Applying this definition to our asset in some examples:- Looking at the ratio of annual return and downside deviation of 1.97 in the last 5 years of NASDAQ 100 Leaders Sub-strategy, we see it is relatively larger, thus better in comparison to the benchmark QQQ (0.9)
- Looking at excess return divided by the downside deviation in of 0.89 in the period of the last 3 years, we see it is relatively greater, thus better in comparison to QQQ (0.44).

'The ulcer index is a stock market risk measure or technical analysis indicator devised by Peter Martin in 1987, and published by him and Byron McCann in their 1989 book The Investors Guide to Fidelity Funds. It's designed as a measure of volatility, but only volatility in the downward direction, i.e. the amount of drawdown or retracement occurring over a period. Other volatility measures like standard deviation treat up and down movement equally, but a trader doesn't mind upward movement, it's the downside that causes stress and stomach ulcers that the index's name suggests.'

Using this definition on our asset we see for example:- Compared with the benchmark QQQ (14 ) in the period of the last 5 years, the Ulcer Ratio of 21 of NASDAQ 100 Leaders Sub-strategy is larger, thus worse.
- Looking at Downside risk index in of 26 in the period of the last 3 years, we see it is relatively higher, thus worse in comparison to QQQ (17 ).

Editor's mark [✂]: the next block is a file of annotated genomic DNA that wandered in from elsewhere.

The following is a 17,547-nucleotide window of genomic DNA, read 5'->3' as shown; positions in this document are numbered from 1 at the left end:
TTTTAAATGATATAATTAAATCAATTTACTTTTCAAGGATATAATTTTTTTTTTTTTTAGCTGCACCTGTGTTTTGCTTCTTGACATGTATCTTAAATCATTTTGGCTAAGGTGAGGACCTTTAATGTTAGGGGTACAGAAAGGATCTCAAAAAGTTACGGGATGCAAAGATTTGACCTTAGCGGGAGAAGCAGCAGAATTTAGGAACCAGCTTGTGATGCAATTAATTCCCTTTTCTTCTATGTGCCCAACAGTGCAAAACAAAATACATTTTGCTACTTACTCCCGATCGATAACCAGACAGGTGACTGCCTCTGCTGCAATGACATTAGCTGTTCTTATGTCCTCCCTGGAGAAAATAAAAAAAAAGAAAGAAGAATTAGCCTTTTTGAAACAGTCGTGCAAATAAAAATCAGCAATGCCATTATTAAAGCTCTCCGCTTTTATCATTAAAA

'Maximum drawdown is defined as the peak-to-trough decline of an investment during a specific period. It is usually quoted as a percentage of the peak value. The maximum drawdown can be calculated based on absolute returns, in order to identify strategies that suffer less during market downturns, such as low-volatility strategies. However, the maximum drawdown can also be calculated based on returns relative to a benchmark index, for identifying strategies that show steady outperformance over time.'

Using this definition on our asset we see for example:- Compared with the benchmark QQQ (-35.1 days) in the period of the last 5 years, the maximum DrawDown of -45.1 days of NASDAQ 100 Leaders Sub-strategy is smaller, thus worse.
- Looking at maximum DrawDown in of -45.1 days in the period of the last 3 years, we see it is relatively smaller, thus worse in comparison to QQQ (-35.1 days).